1. a grotty little play
1. "It's simple,' Kat told them. 'You bombard them with images of what they ought to be, and you make them feel grotty for being the way they are. You're working with the gap between reality and perception. That's why you have to hit them with something new, something they've never seen before, something they aren't. Nothing sells like anxiety."
- Margaret Atwood, Wilderness Tips
2. "The alley was dark and dingy and I kept thinking Bill Sikes and Fagin were lurking against the dark brick. We reached a grotty pub called the Careless Whisper. I immediately flashed to the old George Michael/Wham! song and those now-famed lyrics where the heartbroken lothario will never be able to dance again because guilty feet have got no rhythm. Eighties deep. I figured the name had nothing to do with the song and probably everything to do with indiscretion."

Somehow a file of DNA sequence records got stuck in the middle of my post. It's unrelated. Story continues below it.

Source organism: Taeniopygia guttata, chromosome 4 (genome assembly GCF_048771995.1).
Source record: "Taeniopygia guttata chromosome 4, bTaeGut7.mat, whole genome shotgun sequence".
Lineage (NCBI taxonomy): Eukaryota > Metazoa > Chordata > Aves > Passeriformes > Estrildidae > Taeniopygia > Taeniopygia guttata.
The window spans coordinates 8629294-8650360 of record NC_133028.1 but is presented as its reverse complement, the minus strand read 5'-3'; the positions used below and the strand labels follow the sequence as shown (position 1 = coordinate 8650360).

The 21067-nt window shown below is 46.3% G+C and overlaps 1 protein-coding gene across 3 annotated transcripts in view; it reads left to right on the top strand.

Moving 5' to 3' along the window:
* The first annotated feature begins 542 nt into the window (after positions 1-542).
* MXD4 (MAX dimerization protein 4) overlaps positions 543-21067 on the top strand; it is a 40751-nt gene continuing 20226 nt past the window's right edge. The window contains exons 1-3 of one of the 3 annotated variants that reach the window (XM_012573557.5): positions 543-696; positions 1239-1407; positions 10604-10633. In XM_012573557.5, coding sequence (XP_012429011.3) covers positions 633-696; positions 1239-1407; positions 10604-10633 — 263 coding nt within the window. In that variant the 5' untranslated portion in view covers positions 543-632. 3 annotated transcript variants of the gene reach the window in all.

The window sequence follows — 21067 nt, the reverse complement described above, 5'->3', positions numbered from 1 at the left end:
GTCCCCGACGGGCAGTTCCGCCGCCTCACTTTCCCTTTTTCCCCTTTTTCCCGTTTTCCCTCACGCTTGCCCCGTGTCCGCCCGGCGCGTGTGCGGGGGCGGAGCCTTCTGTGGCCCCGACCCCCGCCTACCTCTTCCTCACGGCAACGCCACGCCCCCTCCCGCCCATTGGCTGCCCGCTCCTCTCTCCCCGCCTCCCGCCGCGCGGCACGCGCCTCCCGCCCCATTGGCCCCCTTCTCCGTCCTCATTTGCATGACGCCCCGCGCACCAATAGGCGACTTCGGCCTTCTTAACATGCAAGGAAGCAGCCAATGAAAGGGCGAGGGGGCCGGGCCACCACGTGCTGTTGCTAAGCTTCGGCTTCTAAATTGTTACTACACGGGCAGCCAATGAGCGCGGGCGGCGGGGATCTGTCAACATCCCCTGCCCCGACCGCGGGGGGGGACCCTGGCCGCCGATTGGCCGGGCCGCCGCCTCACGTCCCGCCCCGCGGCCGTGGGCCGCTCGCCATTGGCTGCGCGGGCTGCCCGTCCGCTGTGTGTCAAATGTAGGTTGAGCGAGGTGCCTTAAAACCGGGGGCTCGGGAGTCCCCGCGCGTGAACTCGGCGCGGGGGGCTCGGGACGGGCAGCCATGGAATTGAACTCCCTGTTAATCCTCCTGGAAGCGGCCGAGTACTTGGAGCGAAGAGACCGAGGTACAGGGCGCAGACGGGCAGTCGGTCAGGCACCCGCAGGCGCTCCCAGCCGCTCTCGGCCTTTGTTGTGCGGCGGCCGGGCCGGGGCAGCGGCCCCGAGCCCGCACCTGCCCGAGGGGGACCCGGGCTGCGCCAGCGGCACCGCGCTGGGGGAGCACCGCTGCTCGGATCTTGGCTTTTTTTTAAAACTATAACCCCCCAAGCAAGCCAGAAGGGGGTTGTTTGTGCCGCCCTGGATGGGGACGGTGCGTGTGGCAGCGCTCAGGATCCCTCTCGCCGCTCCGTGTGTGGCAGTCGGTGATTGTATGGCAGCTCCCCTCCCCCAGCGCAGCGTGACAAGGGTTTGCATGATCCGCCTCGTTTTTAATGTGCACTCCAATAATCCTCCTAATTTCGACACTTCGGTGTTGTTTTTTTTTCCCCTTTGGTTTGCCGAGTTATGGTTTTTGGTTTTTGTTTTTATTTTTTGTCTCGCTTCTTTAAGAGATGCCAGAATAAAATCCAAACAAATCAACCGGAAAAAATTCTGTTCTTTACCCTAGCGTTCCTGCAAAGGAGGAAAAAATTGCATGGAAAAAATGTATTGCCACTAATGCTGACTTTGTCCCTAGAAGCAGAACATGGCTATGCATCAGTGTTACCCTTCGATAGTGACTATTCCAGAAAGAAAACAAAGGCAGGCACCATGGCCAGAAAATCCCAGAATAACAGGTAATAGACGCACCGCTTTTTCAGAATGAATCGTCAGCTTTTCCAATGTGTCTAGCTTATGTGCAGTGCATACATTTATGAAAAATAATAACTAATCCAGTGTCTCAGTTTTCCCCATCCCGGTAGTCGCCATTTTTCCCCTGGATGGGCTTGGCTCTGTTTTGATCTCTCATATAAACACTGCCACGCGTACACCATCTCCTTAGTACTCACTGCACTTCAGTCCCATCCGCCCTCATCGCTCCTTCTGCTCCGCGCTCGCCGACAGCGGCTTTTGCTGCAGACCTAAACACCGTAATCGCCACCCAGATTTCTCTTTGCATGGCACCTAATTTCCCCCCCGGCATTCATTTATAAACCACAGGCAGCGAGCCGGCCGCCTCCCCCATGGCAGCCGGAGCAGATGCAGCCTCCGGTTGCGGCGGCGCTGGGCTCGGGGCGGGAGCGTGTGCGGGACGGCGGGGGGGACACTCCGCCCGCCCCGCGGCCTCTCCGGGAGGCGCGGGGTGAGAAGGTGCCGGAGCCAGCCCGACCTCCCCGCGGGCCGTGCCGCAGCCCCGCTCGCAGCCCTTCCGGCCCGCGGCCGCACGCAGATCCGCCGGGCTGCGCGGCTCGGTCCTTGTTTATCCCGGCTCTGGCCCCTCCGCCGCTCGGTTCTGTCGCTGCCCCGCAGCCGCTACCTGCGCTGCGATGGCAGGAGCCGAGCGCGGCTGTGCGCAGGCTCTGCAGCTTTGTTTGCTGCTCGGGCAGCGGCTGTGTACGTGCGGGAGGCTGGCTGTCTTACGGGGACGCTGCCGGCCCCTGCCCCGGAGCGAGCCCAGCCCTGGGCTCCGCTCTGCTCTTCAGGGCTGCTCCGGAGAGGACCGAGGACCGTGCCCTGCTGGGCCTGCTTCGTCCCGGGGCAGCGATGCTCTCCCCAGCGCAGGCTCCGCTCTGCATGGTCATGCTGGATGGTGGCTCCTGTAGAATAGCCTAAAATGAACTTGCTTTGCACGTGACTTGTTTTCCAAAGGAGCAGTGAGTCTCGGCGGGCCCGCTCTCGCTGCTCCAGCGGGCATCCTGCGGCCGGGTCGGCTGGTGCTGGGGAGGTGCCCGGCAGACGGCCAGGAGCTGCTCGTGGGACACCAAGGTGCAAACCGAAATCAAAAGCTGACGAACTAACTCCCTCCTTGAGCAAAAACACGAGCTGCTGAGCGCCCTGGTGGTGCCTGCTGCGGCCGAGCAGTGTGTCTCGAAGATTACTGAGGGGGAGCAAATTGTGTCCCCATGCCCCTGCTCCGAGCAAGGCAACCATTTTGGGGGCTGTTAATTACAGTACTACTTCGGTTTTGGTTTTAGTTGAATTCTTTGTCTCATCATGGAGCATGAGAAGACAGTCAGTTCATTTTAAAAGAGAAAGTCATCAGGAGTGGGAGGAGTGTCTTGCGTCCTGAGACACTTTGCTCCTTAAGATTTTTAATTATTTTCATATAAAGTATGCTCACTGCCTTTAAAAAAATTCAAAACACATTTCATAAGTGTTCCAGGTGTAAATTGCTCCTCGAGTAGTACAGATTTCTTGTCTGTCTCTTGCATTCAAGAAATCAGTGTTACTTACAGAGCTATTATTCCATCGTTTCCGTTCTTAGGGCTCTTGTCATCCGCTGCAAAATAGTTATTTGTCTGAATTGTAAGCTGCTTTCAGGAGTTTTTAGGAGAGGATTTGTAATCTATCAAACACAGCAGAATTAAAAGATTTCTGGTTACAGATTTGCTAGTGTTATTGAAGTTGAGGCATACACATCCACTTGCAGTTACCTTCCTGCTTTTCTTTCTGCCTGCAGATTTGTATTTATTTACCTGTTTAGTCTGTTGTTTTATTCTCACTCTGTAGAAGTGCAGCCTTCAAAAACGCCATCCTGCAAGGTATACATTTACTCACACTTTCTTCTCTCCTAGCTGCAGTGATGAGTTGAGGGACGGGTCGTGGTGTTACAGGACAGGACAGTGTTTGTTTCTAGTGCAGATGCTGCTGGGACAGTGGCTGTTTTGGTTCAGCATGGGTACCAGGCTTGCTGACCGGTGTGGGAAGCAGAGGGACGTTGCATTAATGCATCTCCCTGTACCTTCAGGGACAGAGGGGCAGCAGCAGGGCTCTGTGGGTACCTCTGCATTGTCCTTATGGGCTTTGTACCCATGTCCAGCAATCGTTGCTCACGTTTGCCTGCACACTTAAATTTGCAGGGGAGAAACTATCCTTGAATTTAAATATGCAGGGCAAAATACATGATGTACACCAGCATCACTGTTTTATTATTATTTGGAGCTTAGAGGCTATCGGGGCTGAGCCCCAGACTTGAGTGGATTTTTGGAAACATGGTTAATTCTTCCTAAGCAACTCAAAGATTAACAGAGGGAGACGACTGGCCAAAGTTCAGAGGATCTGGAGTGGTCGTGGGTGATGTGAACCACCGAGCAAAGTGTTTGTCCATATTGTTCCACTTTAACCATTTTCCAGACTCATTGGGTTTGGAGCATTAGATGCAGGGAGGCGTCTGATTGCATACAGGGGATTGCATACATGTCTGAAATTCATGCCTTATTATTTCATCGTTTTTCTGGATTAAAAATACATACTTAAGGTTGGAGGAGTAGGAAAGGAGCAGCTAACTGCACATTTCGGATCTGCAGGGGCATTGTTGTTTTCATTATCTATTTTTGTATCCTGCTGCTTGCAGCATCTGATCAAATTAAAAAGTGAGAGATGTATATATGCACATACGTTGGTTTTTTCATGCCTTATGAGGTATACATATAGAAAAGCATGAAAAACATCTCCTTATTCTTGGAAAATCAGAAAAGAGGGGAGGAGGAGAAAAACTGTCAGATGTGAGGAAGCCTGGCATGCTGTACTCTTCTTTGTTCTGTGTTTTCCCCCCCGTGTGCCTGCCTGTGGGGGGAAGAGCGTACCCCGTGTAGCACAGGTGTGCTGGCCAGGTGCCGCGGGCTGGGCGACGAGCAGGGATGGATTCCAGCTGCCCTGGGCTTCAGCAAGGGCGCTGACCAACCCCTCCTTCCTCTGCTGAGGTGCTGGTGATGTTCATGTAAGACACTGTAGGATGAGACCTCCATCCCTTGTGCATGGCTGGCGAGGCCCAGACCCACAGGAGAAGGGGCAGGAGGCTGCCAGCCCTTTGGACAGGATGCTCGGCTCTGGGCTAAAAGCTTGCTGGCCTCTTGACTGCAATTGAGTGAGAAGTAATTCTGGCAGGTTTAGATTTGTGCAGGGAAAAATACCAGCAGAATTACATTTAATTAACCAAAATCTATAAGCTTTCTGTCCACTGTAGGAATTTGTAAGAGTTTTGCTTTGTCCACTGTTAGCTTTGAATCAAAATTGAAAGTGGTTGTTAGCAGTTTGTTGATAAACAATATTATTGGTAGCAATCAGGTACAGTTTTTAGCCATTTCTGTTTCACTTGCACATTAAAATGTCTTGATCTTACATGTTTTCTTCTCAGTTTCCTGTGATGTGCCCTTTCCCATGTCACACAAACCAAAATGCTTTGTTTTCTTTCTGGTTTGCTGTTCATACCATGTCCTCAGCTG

- Harlan Coben, Long Lost
3. "Next panel [Plate 9]: Adam and Eve—painted by Masaccio—as they are thrown out of Eden. (Masaccio seems to have been, too.) The figures are less standard, even less accurate, than Masolino’s: Adam’s arms are far too short, his right calf is impossibly bowlegged; Eve’s arms are of unequal length and she is dumpier than in Masolino’s version, with a fat back and hefty haunches and an awfully thick right ankle. But they are alive, believable, fleshy!—and being pushed forward into all the horror of real life. Adam’s stomach, sucked in and emphasizing his vulnerable ribs, displays the tension of inconsolable grief; Eve’s hands, placed to shield her belles choses (and copied by Masaccio from the teasing poses of ancient Venuses), have been transformed into demonstrations of irremediable shame. Her breast, peeking out above her wrist, is a real breast; and Adam’s genitals are downright funky—not smoothly attractive, not ready for the style section of the Sunday newspaper, just their grotty"
- Thomas Cahill, Heretics and Heroes: How Renaissance Artists and Reformation Priests Created Our World